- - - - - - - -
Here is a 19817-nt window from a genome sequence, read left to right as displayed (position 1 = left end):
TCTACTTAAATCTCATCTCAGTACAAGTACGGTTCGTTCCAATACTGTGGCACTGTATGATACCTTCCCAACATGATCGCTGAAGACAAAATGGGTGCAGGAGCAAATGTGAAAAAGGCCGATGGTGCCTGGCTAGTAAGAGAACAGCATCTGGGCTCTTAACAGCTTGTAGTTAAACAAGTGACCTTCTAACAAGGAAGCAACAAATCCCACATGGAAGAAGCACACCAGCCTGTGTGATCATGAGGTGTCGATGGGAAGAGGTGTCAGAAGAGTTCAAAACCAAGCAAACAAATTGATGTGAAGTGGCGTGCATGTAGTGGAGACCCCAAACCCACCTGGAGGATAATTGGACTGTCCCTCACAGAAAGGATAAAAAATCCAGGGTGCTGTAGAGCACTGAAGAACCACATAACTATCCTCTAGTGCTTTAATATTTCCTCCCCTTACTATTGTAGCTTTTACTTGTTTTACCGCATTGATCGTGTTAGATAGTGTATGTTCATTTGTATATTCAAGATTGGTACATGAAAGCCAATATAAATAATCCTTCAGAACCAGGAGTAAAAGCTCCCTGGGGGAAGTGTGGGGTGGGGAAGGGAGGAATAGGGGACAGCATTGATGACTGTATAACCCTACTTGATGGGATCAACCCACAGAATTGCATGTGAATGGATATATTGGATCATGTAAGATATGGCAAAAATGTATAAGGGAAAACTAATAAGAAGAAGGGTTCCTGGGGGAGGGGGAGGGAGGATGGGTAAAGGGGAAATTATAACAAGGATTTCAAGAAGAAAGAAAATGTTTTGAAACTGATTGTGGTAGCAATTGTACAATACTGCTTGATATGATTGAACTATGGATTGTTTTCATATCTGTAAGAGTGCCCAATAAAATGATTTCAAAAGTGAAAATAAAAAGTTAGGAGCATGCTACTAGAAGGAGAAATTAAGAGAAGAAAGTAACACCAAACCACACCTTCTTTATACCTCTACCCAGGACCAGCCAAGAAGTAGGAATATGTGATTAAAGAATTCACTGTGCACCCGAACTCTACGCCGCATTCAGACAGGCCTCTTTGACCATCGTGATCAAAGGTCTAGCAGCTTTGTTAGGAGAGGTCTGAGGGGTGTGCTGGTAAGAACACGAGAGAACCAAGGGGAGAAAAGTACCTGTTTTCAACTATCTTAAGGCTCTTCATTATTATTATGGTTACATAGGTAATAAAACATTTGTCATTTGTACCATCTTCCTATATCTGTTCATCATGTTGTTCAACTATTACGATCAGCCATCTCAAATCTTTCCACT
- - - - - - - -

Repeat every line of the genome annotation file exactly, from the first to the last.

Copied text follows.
Here is a 19817-nt window from a genome sequence, read left to right as displayed (position 1 = left end):
TCTACTTAAATCTCATCTCAGTACAAGTACGGTTCGTTCCAATACTGTGGCACTGTATGATACCTTCCCAACATGATCGCTGAAGACAAAATGGGTGCAGGAGCAAATGTGAAAAAGGCCGATGGTGCCTGGCTAGTAAGAGAACAGCATCTGGGCTCTTAACAGCTTGTAGTTAAACAAGTGACCTTCTAACAAGGAAGCAACAAATCCCACATGGAAGAAGCACACCAGCCTGTGTGATCATGAGGTGTCGATGGGAAGAGGTGTCAGAAGAGTTCAAAACCAAGCAAACAAATTGATGTGAAGTGGCGTGCATGTAGTGGAGACCCCAAACCCACCTGGAGGATAATTGGACTGTCCCTCACAGAAAGGATAAAAAATCCAGGGTGCTGTAGAGCACTGAAGAACCACATAACTATCCTCTAGTGCTTTAATATTTCCTCCCCTTACTATTGTAGCTTTTACTTGTTTTACCGCATTGATCGTGTTAGATAGTGTATGTTCATTTGTATATTCAAGATTGGTACATGAAAGCCAATATAAATAATCCTTCAGAACCAGGAGTAAAAGCTCCCTGGGGGAAGTGTGGGGTGGGGAAGGGAGGAATAGGGGACAGCATTGATGACTGTATAACCCTACTTGATGGGATCAACCCACAGAATTGCATGTGAATGGATATATTGGATCATGTAAGATATGGCAAAAATGTATAAGGGAAAACTAATAAGAAGAAGGGTTCCTGGGGGAGGGGGAGGGAGGATGGGTAAAGGGGAAATTATAACAAGGATTTCAAGAAGAAAGAAAATGTTTTGAAACTGATTGTGGTAGCAATTGTACAATACTGCTTGATATGATTGAACTATGGATTGTTTTCATATCTGTAAGAGTGCCCAATAAAATGATTTCAAAAGTGAAAATAAAAAGTTAGGAGCATGCTACTAGAAGGAGAAATTAAGAGAAGAAAGTAACACCAAACCACACCTTCTTTATACCTCTACCCAGGACCAGCCAAGAAGTAGGAATATGTGATTAAAGAATTCACTGTGCACCCGAACTCTACGCCGCATTCAGACAGGCCTCTTTGACCATCGTGATCAAAGGTCTAGCAGCTTTGTTAGGAGAGGTCTGAGGGGTGTGCTGGTAAGAACACGAGAGAACCAAGGGGAGAAAAGTACCTGTTTTCAACTATCTTAAGGCTCTTCATTATTATTATGGTTACATAGGTAATAAAACATTTGTCATTTGTACCATCTTCCTATATCTGTTCATCATGTTGTTCAACTATTACGATCAGCCATCTCAAATCTTTCCACT